Cooperating anew with U.N. council, Israel rapped for treatment of Palestinians
JERUSALEM — Israel in its first cooperation with the U.N. Human Rights Council in nearly a year-and-a-half heard calls to halt settlement building and release all Palestinian prisoners.
Israeli representatives appeared in Geneva on Tuesday for a quadrennial review of the country’s human rights record.
Deputy Attorney General Shai Nitzan and U.N. Ambassador Eviatar Manor told the panel that the scheduled release on Tuesday of Palestinian prisoners who had murdered Jews was proof that Israel is serious about the peace process.
Some 76 countries signed up to speak at Tuesday’s session. Criticism ranged from calling on Israel to halt building in the West Bank settlements and release all Palestinian prisoners, to allowing all Palestinian refugees to return to their former homes in Israel. The Iranian envoy would not say Israel, instead referring to the “regime.”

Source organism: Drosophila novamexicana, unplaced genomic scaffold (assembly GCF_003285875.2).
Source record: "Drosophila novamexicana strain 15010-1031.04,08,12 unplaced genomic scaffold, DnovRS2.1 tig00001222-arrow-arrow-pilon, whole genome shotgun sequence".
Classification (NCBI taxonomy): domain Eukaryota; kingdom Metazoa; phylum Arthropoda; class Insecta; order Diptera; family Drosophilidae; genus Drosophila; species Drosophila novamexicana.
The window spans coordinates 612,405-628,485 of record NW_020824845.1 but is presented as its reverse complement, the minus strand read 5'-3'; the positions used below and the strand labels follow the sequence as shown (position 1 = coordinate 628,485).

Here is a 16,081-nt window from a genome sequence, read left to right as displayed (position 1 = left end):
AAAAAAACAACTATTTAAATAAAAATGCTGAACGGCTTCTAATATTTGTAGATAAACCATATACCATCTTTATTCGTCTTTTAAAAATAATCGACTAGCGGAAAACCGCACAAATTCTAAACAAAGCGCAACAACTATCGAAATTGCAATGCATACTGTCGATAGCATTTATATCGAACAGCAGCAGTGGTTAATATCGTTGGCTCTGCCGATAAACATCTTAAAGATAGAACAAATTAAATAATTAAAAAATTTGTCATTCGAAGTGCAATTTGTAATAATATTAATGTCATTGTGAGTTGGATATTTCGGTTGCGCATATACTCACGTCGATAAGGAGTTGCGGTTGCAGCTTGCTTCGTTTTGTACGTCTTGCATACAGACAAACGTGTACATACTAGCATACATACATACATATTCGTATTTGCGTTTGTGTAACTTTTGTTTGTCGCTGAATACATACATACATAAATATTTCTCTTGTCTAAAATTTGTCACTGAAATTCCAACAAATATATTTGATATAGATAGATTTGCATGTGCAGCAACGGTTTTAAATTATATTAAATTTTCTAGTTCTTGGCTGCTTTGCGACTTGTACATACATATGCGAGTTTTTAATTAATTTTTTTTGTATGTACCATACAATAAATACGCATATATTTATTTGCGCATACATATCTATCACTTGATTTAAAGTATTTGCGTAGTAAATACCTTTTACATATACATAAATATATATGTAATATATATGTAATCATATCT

Several countries criticized Israel’s lack of civil-marriage laws for Jews and the fact that the Chief Rabbinate controls Jewish life-cycle events.
Israel had severed ties with the United Nations body in March 2012 following the council’s appointment of a fact-finding mission on how Israel’s West Bank settlements affect Palestinians.
It was the second time that Israel has participated in the Universal Periodic Review process.
Since boycotting the review in January, Israel has been granted several extensions. If it had not agreed to appear for the rescheduled review on Tuesday, Israel would have been the first country to boycott the review. Iran and Syria took part in the first round of the process.
In exchange for Israel’s participation in the review process, Western countries have agreed not to participate in a standing Human Rights Council agenda item that requires debate on Israeli human rights violations of the Palestinians, as well as work to add Israel to the membership of the council known as WEOG, or Western Europe and Others Group.
Until these conditions are met, Israel has not fully lifted its boycott of the council.
“Israel’s unfair treatment must come to an end,” Manor said. “I hope our appearance here today will go a long way to restore equality and fairness regarding Israel in Geneva, and I am confident our continued diplomatic engagement will eventually allow our return to full activity within the Council.”